Cancellara keeps yellow as Petacchi wins

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Fabian Cancellara of Switzerland retained the race leader’s yellow jersey after the crash-marred Tour de France first stage, which was won in spectacular fashion by Alessandro Petacchi of Lampre.

Italian sprinter Petacchi, making his first appearance at the race in more than five years, upset predictions when he finished a reduced bunch sprint ahead of Australian Mark Renshaw and Norwegian Thor Hushovd.

Numerous crashes occurred in the closing kilometres of the 223.5km ride from Rotterdam to Brussels, leaving some of the top favourites for stage victory out of the running.

Spanish fast man Oscar Freire, of Rabobank, was brought down along with Cervelo’s Jeremy Hunt when the Briton took a wrong turn on a tight bend with two kilometres to go.

Another massive crash with just a kilometre to go reduced the peloton further.

British sprint king Mark Cavendish, the winner of six stages last year, was among the big names also left out of contention, leaving his lead-out man Renshaw to go it alone.

After the carnage, Petacchi produced a thrill when he tried to shake his followers by pulling sharply to the left side of the road.

Seconds later he came over the finish line in victory, and later refused to accept it was devalued by the relative lack of quality in the final bunch.

“It wasn’t unexpected for me. I’m here to sprint and win stages, and to do my best and that’s what I did,” said the Italian, who last appeared at the race in 2004 when he pulled out before the sixth stage.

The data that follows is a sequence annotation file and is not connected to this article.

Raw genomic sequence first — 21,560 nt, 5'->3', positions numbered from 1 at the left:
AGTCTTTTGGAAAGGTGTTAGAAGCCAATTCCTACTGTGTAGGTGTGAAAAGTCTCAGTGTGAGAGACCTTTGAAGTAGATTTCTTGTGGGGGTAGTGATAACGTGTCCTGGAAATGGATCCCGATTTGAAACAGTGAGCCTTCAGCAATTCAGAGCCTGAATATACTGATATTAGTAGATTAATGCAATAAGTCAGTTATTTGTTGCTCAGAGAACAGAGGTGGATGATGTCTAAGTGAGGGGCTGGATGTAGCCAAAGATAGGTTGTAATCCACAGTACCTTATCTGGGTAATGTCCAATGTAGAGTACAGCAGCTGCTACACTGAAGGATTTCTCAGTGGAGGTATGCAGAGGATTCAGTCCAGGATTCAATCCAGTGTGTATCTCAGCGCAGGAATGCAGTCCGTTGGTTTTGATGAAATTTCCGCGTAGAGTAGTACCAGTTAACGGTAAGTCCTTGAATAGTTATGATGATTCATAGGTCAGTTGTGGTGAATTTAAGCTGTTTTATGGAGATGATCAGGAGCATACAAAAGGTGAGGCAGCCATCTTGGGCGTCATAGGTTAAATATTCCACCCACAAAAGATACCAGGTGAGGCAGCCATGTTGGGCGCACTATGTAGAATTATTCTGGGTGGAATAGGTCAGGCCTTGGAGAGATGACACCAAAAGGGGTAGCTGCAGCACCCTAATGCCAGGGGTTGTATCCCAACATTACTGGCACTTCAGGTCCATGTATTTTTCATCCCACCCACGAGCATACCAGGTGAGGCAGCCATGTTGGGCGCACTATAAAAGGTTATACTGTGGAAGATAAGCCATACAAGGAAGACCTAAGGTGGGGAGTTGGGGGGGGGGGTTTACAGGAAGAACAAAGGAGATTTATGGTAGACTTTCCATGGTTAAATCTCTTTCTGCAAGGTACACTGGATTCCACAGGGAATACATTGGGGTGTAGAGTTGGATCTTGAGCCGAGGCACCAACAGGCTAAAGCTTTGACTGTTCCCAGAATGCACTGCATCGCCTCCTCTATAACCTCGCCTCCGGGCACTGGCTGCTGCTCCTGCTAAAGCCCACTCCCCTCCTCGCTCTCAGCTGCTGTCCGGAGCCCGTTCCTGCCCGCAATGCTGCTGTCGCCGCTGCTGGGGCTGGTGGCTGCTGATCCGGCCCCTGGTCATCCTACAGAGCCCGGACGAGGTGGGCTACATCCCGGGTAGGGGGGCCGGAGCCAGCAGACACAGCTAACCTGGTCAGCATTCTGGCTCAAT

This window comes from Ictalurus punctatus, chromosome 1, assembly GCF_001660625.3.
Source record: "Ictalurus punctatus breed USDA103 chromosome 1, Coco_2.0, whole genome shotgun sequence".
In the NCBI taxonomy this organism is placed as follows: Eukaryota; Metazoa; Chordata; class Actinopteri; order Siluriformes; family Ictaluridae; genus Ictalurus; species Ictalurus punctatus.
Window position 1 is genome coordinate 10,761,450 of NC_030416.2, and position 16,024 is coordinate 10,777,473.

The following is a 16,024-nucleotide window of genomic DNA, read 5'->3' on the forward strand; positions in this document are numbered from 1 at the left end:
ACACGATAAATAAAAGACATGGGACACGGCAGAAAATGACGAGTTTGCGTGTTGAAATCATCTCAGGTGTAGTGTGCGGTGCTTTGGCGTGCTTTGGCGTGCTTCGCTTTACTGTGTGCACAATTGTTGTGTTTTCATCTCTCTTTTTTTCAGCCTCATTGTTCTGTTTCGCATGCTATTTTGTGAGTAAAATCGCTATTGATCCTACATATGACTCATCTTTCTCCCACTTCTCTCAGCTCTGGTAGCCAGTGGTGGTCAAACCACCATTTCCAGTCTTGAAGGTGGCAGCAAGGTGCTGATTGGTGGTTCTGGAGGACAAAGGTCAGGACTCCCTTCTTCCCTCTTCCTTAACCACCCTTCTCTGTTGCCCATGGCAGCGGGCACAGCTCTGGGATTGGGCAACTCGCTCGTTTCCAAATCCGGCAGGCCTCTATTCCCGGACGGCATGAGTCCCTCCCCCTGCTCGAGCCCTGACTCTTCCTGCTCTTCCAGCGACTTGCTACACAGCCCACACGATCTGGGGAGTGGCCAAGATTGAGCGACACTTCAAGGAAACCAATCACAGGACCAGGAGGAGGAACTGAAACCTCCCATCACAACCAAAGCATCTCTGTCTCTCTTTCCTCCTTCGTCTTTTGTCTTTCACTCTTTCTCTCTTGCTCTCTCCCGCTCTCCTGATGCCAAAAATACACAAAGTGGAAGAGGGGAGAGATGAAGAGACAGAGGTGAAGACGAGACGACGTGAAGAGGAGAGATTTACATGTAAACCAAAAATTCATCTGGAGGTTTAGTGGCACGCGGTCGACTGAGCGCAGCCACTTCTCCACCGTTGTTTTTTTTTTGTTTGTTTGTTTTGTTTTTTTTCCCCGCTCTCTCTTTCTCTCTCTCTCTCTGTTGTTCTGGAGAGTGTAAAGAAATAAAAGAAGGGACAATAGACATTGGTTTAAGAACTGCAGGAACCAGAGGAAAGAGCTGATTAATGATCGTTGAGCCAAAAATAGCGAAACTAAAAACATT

“Of course Cavendish and I are sure to sprint against each other, but even if he hadn’t been caught up in a crash who’s to say I wouldn’t have won. I think I did a great sprint.”

Cancellara took the yellow jersey on Saturday when he won the race’s opening prologue over 8.9km in Rotterdam.

But the Olympic time trial champion paid his own price for staying up at the front of a chaotic and “nervous” bunch in his bid to keep hold of the race lead for as long as possible.

The Saxo Bank man had to brake hard to avoid a fallen rider, but still hit the asphalt.

“At the end I couldn’t do anything. I had to brake hard, and ended up doing a bit of a somersault once I landed,” said Cancellara, who admitted he was slowly starting to feel the pain of his tumble.

“Now with the time passing I feel like my shoulder and my whole left side are hurting.”

Because the first half of the stage was held along the North Sea coast, some teams were expected to use the strong coastal winds to race hard in a bid to break up the peloton and put time into their rivals.

That failed to materialise, as a three-man break consisting of Dutchman Lars Boom, Belgian Maarten Wynants and Spaniard Alan Perez went on an early breakaway which came to an end in the final 25km.

In the end, the “millions” of people lining the roads from Rotterdam to Brussels seemed to play more of a factor than the wind.

Cancellara added: “The wind was never really that significant a factor. I think some teams were expecting that to play a big role, and that only served to make a lot of guys nervous.

“But the roads were just madness with the amount of people. It was like that from the start. With that, the wind, a lot of turns and quite a bit of nervousness in the peloton I think maybe some guys lost their concentration.”

© AFP 2014